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Discussion Starter · #1 ·
With a coilover install coming up, I'm wondering what the best way to set (initial) ride-height is? Road clearance considerations aside, I understand that a rule of thumb is to first set the front height to taste, but not so low as to make the control arm go further than parallel to the ground. Then set the rear height to match, or even set it a little higher for a bit of rake (perhaps 1/4"-1/2" higher?).

- Using this method, what are the typical reference points on the chassis/suspension for taking height measurements to the ground?

- Are there any ballpark numbers for the max. reduction in height from stock? i.e. the drop in height which would take the control arms to parallel. Just curious.
 

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With a coilover install coming up, I'm wondering what the best way to set (initial) ride-height is? Road clearance considerations aside, I understand that a rule of thumb is to first set the front height to taste, but not so low as to make the control arm go further than parallel to the ground. Then set the rear height to match, or even set it a little higher for a bit of rake (perhaps 1/4"-1/2" higher?).

- Using this method, what are the typical reference points on the chassis/suspension for taking height measurements to the ground?

- Are there any ballpark numbers for the max. reduction in height from stock? i.e. the drop in height which would take the control arms to parallel. Just curious.

The Manual says to measure from the ground to the control arm bolts. Once you're lowered, that's difficult. I (for my own records) measure to the same place on the pinch welds. One common form is to measure from the center of the center cap on your wheels to the top of the fender arch. That eliminates any variation due to tire size when comparing with other people.

FWIW, set the Powertrix's up higher than you think initally. They get real low, real fast.

Last thing- our car is actually lower in the back than the front from the factory. Some rake might be fine, but keep in mind that the higher you set the rear, the more oversteer it creates.
 

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I measure from the ground to the control arm bolt, that way you know how much lower than stock you are. I find it very easy, just use a ziptie, cut it to the length you want to be lowered by and keep lowering until the center of the bolt matches the top of the zip tie. Thats the quick and easy way. I glued/taped a ruler to two straight metal sticks so it can sit it on the ground and its perfectly vertical.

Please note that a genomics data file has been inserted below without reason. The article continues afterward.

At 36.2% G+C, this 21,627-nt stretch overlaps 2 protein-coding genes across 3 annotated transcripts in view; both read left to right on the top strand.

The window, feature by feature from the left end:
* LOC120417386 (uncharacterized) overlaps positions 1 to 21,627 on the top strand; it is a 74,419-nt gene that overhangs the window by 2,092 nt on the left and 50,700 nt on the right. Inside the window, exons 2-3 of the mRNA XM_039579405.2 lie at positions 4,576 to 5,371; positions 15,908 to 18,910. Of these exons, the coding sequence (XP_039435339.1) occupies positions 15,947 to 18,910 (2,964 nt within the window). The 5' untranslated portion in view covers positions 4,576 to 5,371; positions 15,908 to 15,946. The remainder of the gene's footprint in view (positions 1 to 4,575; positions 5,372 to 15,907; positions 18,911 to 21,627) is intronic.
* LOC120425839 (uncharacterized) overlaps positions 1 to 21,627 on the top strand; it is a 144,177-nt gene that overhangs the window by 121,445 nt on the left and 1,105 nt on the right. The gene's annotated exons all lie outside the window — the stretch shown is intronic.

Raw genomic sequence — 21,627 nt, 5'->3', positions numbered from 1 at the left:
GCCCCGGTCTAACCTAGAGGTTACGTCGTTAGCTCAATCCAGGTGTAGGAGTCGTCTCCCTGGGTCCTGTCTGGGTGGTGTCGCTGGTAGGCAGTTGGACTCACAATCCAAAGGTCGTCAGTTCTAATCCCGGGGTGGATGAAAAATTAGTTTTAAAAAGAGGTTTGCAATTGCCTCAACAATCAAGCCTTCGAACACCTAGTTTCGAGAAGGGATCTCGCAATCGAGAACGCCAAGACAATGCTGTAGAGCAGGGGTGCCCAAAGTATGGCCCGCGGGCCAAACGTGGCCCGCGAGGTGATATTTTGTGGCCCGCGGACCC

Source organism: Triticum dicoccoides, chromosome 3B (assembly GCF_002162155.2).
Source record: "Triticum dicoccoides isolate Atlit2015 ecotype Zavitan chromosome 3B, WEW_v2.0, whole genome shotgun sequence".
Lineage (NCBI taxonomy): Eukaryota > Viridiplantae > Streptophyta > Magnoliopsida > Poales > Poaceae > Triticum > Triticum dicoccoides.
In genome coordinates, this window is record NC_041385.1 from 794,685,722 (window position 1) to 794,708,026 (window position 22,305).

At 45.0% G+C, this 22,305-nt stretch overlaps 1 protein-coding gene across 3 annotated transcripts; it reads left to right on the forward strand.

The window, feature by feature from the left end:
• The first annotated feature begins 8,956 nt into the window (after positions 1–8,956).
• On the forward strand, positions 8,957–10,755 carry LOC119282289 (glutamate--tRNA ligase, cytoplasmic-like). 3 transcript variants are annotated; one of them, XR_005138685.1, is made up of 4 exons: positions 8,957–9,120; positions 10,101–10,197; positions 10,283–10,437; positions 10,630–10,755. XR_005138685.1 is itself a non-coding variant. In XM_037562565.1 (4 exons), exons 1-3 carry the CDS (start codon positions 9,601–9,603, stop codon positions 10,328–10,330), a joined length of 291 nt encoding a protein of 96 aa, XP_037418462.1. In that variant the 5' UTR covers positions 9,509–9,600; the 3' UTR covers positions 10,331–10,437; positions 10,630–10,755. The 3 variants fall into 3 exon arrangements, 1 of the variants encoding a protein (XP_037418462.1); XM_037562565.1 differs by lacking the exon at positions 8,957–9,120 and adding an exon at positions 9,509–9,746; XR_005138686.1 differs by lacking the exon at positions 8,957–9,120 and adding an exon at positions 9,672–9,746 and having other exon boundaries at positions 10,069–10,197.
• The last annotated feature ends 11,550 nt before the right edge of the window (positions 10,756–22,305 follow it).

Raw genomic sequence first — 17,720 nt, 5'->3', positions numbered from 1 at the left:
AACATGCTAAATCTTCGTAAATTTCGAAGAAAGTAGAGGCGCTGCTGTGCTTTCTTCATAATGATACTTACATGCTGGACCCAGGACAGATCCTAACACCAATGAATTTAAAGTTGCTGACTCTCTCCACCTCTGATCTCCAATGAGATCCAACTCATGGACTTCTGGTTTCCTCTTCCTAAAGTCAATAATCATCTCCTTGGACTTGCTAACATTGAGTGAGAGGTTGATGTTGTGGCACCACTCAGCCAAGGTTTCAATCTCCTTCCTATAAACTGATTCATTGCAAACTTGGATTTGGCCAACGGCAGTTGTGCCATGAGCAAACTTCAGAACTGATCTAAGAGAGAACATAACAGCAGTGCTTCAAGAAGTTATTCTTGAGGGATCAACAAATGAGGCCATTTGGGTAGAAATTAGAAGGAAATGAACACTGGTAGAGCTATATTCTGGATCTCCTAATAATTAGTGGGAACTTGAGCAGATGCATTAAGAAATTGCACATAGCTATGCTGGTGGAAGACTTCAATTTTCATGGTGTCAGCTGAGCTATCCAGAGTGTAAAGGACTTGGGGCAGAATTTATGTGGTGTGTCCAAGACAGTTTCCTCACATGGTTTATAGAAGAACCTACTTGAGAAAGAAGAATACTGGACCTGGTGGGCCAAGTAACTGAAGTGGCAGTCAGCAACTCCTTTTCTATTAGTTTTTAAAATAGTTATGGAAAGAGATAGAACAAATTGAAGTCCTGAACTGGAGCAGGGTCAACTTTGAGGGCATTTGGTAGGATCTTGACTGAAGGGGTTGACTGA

Don't worry about the control arm being parallel btw.

 

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Wow I never knew there were stock height specs in the BGB. Thanks for this. I will use it to set those powertrix coilovers when they come in.

I love how it says to adjust height by pushing or pulling on the car. :lol:
 

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Discussion Starter · #6 ·
Thanks for the info!
Don't worry about the control arm being parallel btw.
I've wondered why people suggest keeping the control arm parallel to the ground? I thought it was the angle between the control arm and the strut which is important to keep below 90 degrees to retain negative camber gain under compression?
 

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Discussion Starter · #13 ·
Hmmm, I'm doubting the bottom of the pinch welds is an accurate place to measure from now. If I place a level along the base of the pinch weld, it's actually slightly higher at the front, and if I now take my measurements from the base of the pinch weld instead of the bottom, I measure the front as being 3/16" higher than the rear.
 
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